Mad Men probably won't win any new fans with that bad neighborhood mugging scene, since they've already been criticized in some quarters for the (mostly) all-white cast. But Mad Men's focus has always been a very specific type of people, ad men in midtown, and the show is doing a beautiful job of reflecting how people actually deal with change. I love Peggy's initial dismissal when confronted with racism "I'm not a political person!" and the way this bled into her own ideas about sexism and then to actual guilt about her culpability in working for racist organizations. This strikes me as an honest and realistic depiction of the way that people actually deal with change. Usually people respond to things based on how and when they affect them or their loved ones personally or they put off dealing with it at all until the social tide swings far enough towards a new way of thinking that they have no choice but to either jump on board or refuse the tide of progress and become ultra conservative. You can see this in the way straight people deal with the gay rights movements and you can see this in how native citizens deal with immigration issues in their own country, wherever that country may be.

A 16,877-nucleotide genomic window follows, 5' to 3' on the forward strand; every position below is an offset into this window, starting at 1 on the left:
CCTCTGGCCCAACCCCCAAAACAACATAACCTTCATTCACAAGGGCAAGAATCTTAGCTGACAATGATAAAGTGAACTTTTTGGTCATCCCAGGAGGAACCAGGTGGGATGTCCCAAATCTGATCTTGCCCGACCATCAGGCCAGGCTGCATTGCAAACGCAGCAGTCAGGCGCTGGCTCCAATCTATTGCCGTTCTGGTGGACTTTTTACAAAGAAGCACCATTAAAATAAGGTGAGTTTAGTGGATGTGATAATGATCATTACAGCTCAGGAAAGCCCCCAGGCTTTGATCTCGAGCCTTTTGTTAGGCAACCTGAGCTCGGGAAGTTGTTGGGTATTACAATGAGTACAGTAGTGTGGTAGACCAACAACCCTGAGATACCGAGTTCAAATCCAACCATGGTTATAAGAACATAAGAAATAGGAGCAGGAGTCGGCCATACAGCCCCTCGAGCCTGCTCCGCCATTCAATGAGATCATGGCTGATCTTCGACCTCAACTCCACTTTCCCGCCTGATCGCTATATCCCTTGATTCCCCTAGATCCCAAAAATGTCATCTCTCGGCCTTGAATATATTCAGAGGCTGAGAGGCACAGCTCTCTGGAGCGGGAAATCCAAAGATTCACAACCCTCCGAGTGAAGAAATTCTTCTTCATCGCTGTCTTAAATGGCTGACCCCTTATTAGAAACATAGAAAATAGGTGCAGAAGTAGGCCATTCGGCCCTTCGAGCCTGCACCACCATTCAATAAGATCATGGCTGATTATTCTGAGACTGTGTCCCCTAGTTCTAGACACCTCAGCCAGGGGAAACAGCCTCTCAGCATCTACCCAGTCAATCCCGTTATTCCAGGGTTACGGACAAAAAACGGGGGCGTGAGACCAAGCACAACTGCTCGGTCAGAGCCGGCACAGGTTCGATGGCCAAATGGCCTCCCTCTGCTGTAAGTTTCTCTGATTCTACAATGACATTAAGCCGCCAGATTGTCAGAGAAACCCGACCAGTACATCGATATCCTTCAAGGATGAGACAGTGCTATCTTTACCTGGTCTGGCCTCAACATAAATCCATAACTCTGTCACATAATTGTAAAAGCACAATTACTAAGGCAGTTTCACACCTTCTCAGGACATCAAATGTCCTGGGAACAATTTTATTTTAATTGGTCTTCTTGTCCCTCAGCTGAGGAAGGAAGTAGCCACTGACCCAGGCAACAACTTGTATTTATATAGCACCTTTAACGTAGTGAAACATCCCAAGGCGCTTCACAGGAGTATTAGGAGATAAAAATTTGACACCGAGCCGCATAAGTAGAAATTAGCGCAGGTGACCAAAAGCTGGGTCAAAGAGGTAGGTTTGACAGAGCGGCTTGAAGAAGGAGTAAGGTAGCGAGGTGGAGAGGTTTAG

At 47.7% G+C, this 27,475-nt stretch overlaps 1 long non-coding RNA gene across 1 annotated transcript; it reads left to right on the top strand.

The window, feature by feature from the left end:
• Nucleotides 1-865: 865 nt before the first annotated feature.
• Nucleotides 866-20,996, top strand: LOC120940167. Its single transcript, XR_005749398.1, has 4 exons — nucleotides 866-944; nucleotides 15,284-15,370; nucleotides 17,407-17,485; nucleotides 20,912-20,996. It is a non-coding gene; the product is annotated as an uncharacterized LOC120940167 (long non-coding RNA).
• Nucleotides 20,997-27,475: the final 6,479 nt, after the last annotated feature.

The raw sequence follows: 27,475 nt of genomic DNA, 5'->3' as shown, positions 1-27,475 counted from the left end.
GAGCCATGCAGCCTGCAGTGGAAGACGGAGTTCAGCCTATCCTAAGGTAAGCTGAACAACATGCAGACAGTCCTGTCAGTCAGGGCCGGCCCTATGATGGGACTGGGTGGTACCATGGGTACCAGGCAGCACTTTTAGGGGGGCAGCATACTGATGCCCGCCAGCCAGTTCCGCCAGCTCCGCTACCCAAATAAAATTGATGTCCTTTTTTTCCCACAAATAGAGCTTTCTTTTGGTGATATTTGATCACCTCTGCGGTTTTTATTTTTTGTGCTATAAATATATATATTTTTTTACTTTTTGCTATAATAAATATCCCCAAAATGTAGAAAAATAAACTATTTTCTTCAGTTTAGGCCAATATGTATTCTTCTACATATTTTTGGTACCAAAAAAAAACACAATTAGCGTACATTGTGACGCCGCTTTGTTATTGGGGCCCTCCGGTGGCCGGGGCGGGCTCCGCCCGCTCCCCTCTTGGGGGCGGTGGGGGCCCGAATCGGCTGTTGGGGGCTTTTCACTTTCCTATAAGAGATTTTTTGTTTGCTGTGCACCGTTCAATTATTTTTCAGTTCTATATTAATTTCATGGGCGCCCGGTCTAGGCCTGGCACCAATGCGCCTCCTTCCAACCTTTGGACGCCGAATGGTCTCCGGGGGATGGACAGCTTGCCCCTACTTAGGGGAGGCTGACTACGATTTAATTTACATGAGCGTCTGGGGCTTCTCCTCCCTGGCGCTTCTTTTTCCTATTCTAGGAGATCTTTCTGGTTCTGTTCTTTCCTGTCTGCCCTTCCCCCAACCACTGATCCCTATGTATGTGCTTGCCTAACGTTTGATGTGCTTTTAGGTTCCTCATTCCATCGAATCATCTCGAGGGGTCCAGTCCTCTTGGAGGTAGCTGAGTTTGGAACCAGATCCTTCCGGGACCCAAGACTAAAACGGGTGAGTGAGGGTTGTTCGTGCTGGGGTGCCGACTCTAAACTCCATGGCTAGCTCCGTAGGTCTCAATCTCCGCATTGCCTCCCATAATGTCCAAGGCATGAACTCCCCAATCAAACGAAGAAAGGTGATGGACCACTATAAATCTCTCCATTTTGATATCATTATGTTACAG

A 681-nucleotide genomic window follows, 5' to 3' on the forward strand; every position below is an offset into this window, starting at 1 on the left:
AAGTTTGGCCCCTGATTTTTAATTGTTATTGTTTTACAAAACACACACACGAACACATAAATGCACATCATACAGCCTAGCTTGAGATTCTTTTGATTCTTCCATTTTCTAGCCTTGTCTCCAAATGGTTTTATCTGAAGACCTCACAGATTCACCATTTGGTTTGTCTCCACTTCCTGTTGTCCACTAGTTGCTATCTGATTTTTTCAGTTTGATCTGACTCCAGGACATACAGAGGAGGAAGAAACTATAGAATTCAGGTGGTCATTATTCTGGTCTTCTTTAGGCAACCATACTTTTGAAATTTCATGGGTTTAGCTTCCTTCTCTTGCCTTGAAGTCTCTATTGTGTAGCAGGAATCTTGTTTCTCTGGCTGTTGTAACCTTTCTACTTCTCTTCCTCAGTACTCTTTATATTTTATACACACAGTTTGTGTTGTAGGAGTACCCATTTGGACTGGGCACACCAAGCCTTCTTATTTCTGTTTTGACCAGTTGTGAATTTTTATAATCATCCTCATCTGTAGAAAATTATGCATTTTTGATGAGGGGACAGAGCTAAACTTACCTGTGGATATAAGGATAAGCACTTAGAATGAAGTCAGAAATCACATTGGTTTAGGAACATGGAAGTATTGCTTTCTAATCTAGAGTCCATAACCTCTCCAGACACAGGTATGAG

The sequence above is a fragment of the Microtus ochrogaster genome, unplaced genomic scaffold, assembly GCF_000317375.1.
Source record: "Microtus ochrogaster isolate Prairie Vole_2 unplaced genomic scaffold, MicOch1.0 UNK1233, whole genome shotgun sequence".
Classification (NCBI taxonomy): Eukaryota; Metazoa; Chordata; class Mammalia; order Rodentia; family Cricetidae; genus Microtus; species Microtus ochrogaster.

Hopefully Mad Men will give us a movie to discuss soon... but this season is just on fire.
Further reading for Mad Men fanatics:
- all episodes of Mad Men at the Movies
- GIF - Sally Draper is the new boss of you
- Los Angeles Times interviews Cara Buono on playing Dr Faye Miller
- Times "Tuned In" on Peggy's women's rights march
- Movie|Line will Sally Draper get an Emmy nomination next year?
- p.s. i'm happy to take link suggestions for interesting articles if you have any in the comments.